The Ideal Credit Score You Should Have In Your 30s
Building credit poses the ultimate Catch-22: You need credit to get credit. So, much of your 20s is spent proving you’re credit-worthy, slowly increasing the limit on your credit cards or, if you went to college, making consistent, on-time payments toward your student loans.
Follow Topics for more like this
Follow for more stories like this
Meanwhile, acts of financial responsibility, like paying your rent on time each and every month, doesn’t usually get automatically reported to the credit bureaus, so you’re not likely building your score that way.
So, after a decade of proving yourself as a credit-worthy, you may be curious: What should your three-digit credit score be by the time you reach age 30?
Really, there’s no uniform answer. A 30-year-old in the suburbs, for instance, may have had multiple car loans and a mortgage helping her build credit over the past decade while you may live in a big city, where it would be impractical to have a car, and housing prices are outrageous and the only thing being reported to the credit bureaus is a credit card or two.
But, if we’re talking in terms of averages, the average credit score for those who are in the 30 to 39 age bracket is 673, according to a report from Experian, one of the three major credit bureaus. This is considered a “good” score. It’s slightly higher than 662, which is the average for those in their 20s, but lower than 684, which is the average score of people in their 40s. Those in the 60 and up cohort have the highest average scores of 749.
Credit scores tend to go up with age. That’s because two major factors affecting your credit take time: A history of on-time payments makes up 35 percent of your score and length of credit history makes up another 15 percent, according to FICO, a popular credit scoring model. Think of it as giving your credit score time to simmer.
Focusing on credit score ranges as opposed to reaching a set number is also an important approach to your credit, says Rod Griffin, Experian’s Director of Consumer Education and Awareness.
FICO states their scores uses the following ranges: 300–579 poor; 580-669 fair; 670-739 good; 740-799 very good; and 800-850 exceptional.
“Generally, your ability to access the best rates and terms will depend which score band you fall within, not what your actual score is,” Griffin says.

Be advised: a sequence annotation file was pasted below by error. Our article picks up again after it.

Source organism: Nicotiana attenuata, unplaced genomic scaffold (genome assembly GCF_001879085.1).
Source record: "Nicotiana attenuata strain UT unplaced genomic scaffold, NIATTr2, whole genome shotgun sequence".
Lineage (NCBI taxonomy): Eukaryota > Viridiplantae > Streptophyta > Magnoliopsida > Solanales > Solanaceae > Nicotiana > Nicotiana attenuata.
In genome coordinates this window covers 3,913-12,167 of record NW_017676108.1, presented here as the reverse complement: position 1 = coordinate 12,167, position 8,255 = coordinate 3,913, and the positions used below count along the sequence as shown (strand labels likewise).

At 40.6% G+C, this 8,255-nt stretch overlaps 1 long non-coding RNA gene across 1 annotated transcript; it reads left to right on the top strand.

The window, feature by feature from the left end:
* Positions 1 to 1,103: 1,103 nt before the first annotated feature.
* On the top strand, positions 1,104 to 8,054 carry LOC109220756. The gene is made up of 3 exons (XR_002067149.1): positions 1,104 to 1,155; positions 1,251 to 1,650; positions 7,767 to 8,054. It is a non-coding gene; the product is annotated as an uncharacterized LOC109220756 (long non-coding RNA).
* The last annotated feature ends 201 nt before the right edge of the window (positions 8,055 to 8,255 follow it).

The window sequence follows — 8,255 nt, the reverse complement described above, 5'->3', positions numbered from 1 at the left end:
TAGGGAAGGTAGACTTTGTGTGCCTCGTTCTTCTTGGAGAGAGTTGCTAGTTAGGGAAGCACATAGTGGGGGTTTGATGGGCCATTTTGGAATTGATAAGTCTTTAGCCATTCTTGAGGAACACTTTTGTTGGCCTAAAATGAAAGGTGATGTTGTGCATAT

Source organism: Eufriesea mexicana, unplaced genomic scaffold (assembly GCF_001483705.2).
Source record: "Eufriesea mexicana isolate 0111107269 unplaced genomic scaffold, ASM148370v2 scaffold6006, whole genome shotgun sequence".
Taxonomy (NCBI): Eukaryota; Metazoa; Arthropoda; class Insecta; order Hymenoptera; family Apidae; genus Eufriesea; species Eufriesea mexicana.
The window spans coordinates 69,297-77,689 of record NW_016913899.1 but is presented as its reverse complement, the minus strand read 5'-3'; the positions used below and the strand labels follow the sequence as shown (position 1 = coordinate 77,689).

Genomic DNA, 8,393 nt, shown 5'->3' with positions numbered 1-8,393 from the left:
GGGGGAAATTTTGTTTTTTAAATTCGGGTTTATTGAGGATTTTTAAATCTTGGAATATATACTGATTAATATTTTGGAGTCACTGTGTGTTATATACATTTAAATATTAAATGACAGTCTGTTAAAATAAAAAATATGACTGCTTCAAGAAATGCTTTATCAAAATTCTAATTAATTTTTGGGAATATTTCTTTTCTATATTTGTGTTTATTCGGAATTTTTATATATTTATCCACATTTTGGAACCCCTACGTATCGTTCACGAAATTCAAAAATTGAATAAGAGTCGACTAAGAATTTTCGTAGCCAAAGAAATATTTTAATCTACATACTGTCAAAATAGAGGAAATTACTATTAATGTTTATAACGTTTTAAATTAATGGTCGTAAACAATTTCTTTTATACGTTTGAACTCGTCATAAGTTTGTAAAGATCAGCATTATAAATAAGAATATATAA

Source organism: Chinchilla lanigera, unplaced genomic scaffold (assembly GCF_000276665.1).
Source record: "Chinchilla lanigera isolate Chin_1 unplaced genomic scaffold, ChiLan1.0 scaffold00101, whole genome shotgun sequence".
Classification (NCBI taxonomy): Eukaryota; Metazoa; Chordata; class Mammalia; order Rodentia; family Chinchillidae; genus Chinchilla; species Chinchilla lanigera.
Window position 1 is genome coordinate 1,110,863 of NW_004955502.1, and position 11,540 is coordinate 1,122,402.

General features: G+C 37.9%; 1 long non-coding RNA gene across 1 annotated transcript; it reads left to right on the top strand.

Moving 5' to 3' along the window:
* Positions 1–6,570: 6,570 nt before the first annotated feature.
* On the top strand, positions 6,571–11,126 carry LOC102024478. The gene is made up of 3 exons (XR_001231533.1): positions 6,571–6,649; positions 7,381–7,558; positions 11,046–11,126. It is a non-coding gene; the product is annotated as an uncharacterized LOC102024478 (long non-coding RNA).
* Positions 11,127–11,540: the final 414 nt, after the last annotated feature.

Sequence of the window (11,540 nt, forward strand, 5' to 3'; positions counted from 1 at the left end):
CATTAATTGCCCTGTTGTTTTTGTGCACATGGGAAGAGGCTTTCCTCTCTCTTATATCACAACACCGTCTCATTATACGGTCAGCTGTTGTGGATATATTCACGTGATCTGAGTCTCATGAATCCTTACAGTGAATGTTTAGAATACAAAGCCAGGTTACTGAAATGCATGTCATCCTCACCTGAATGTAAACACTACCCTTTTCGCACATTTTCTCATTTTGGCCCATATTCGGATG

So, someone with an exceptional 740 credit score will still get the same rates as someone with a perfect 850 score.
If you’re looking to increase your score and move into the next score range, here are some expert-approved tips:
- Try Experian Boost. It’s a free service offered by Experian that allows you to add your positive telecom and utility payments to your credit report so you can have the opportunity to instantly increase your scores, Griffin says. Experian has seen scores improve for two out of three consumers, with an average increase of more than 10 points, he says.
- Consistently make on-time payments. Payment history tends to be the most prominent factor in credit-scoring formulas, says Sean Messier, a credit industry analyst with Credit Card Insider, a credit card comparison and consumer financial site. Set up auto-pay for your loans and credit cards, Messier suggests, so you don’t forget to pay a bill.
- Keep old credit cards open. If these cards don’t carry annual fees, it’s worth keeping them open, even if you don’t use them frequently, Messier says. Having older accounts will help age your credit.
- Pay down your credit card balances. Once your credit card utilization goes over 30 percent or so, it signals to creditors you may be over-extended. Pro-tip: Find out what day your credit card company reports to the credit bureaus. It’s not always the same day as your due date, so you’ll want to be mindful that your credit card balances aren’t too high on the report date—even if you planned on paying them down by the due date.
Want more credit-building tips? Here’s 23 tips that are expert-approved.